Need for mid-peninsula highway not proven

Burlington Post -- Letters to the Editor July 9, 2003.

Re: Province re-evaluating proposed highway (The Post, July 4).

While your story appeared at first to many of us to reflect good news about the ongoing mid-peninsula highway controversy, a close look at the statements issued by the MTO and the transportation minister unfortunately shows that not much has changed.

The core issue is still that of "need". You quote Councillor Taylor as stating that the MTO still needs to go back and re-examine the need for the highway. Many of us agree.

By stating that further consultation will occur at this stage, the minister basically assumes that "need" has been established and it's time to look at environmental impacts.

However, MTO's own documents reveal that the need for a new highway corridor has never been established -- let's slow down for two minutes and look back at their Needs Assessment, Demand Forecast document from July, 2002.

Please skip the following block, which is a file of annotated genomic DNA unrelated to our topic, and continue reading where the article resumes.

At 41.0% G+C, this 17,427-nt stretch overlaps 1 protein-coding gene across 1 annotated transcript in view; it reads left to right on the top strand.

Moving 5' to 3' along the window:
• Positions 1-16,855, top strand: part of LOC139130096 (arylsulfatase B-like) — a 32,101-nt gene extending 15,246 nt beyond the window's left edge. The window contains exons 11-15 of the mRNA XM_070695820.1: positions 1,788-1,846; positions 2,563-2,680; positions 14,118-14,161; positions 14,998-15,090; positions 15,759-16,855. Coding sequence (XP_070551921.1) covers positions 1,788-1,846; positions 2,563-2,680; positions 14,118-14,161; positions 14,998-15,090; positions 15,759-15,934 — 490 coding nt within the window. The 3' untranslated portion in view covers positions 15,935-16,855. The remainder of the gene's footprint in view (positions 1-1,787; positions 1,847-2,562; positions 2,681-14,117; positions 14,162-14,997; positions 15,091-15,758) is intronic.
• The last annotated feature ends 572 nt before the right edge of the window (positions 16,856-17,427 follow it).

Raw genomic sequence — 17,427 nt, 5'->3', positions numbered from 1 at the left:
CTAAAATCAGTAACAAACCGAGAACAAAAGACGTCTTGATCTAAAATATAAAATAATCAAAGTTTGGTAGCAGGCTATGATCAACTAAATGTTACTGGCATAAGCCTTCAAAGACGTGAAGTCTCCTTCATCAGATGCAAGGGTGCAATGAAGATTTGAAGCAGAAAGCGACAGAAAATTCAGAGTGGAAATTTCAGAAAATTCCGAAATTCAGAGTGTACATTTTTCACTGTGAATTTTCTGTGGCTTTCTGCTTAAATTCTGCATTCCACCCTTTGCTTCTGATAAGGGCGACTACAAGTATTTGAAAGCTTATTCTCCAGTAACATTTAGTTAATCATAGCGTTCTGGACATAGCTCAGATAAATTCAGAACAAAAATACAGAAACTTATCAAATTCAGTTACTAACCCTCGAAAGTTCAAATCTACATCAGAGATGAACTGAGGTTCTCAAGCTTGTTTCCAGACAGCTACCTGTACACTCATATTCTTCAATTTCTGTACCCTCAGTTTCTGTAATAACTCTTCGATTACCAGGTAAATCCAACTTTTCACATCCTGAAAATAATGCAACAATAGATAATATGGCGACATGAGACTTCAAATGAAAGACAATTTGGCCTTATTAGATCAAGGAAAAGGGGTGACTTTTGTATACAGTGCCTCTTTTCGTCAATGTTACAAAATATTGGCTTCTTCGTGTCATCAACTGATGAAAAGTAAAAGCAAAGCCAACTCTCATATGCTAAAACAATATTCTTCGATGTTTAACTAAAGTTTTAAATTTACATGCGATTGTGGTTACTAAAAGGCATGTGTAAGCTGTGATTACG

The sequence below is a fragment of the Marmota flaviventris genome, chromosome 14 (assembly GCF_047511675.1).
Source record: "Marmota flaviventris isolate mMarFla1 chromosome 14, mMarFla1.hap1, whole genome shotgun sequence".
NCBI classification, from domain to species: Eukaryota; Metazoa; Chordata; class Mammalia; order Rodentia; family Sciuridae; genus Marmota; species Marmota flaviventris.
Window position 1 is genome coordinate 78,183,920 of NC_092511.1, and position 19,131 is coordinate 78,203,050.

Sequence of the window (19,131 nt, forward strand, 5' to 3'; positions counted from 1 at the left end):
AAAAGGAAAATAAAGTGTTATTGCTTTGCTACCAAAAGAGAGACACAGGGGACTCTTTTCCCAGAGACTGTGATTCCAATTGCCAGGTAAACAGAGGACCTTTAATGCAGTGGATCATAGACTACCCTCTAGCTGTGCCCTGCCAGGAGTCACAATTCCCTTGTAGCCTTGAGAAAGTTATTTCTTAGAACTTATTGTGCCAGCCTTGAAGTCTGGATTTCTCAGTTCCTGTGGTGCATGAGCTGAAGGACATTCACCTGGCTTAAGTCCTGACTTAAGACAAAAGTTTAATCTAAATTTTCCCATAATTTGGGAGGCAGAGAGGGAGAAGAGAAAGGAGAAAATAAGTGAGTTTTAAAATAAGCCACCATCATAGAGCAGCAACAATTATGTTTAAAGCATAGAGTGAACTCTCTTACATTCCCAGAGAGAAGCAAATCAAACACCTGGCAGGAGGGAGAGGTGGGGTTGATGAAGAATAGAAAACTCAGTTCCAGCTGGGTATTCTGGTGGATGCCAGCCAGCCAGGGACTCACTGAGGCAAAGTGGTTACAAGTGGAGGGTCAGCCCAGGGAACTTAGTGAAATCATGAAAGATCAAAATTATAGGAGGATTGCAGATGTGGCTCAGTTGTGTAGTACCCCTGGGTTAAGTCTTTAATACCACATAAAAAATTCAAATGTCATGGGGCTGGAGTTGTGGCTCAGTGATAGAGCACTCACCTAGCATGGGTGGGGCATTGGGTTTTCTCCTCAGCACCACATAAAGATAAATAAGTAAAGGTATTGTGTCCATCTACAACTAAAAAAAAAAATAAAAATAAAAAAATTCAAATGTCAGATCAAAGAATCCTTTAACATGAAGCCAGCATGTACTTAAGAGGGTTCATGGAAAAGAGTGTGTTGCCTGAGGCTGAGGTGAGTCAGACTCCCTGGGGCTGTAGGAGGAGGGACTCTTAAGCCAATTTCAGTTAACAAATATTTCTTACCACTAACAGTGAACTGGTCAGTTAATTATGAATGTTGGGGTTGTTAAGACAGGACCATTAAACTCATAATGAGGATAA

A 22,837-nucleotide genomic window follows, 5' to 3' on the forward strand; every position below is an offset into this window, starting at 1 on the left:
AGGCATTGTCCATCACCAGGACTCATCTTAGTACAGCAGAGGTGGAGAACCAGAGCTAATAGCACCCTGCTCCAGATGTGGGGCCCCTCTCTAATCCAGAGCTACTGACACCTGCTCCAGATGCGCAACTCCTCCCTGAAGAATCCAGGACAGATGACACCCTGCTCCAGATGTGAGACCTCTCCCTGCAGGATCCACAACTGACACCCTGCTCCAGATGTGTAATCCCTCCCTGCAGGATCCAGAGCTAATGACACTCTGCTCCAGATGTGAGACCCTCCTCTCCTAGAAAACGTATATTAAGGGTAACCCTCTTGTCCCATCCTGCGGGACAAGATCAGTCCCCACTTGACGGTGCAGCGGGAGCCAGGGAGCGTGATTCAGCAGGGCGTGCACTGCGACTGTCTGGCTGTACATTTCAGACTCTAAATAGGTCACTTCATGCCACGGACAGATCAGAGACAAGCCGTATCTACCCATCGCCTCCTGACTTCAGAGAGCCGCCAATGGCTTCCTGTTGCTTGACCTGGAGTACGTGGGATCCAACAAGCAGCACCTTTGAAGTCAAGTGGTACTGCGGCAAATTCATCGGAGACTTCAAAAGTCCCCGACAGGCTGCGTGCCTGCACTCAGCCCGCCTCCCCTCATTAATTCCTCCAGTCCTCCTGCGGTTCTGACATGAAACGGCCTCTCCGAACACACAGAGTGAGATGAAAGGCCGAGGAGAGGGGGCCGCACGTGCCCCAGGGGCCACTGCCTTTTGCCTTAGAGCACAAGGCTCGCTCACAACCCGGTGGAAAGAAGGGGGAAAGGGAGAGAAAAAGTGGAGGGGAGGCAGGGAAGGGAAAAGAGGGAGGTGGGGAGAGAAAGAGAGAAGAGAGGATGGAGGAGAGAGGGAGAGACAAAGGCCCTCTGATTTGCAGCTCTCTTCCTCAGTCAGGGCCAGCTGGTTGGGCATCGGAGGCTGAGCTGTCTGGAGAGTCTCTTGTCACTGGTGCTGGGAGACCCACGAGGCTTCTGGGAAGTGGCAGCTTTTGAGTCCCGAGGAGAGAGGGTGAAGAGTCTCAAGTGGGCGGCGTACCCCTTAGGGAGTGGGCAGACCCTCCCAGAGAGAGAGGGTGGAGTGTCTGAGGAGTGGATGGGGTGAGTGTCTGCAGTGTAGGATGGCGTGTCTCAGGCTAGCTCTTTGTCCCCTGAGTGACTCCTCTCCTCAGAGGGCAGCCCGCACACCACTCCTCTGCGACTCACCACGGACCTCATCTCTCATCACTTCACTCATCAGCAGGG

The document shows clearly that the option of improving the existing QEW would be cheaper, would move vehicles at higher average speeds and would provide greater traffic congestion relief than would route option C (options F and G also fail to provide the congestion relief and average system speeds that the improved QEW would).

Of the 11 options then on the table, route C through Burlington ranked 10th at improving traffic congestion and 11th at improving vehicle system speed.

Route G along Hwy. 403 ranked 11th for traffic relief and 10th at improving vehicle system speed. Route F to Hwy. 401 ranked 5th at congestion relief and 7th at improving vehicle speed.

An improved QEW ranked 2nd at traffic congestion relief and 4th for improved vehicle system speed. (All references are taken from the MPTC Needs Assessment, demand forecast, Appendix K, starting pg. 262, July, 2002.)

Improving the QEW would also save about $500 million in construction and expropriation costs, savings that could be used for transit and rail improvements, which would protect air quality. Improving the QEW would avoid imposing another toll road on taxpayers.

Improving the QEW would greatly reduce damage to the Niagara Escarpment.

Let's take a clear and unbiased look at the real need for this new highway. Let's look at the issue from the point of view of all citizens, and not just special interest lobby groups or land speculators.

Do we want to once again leap into a huge expensive project without careful thought?

Dave Eckersley, Citizens Opposed to Paving the Escarpment (COPE)

(By e-mail)

 

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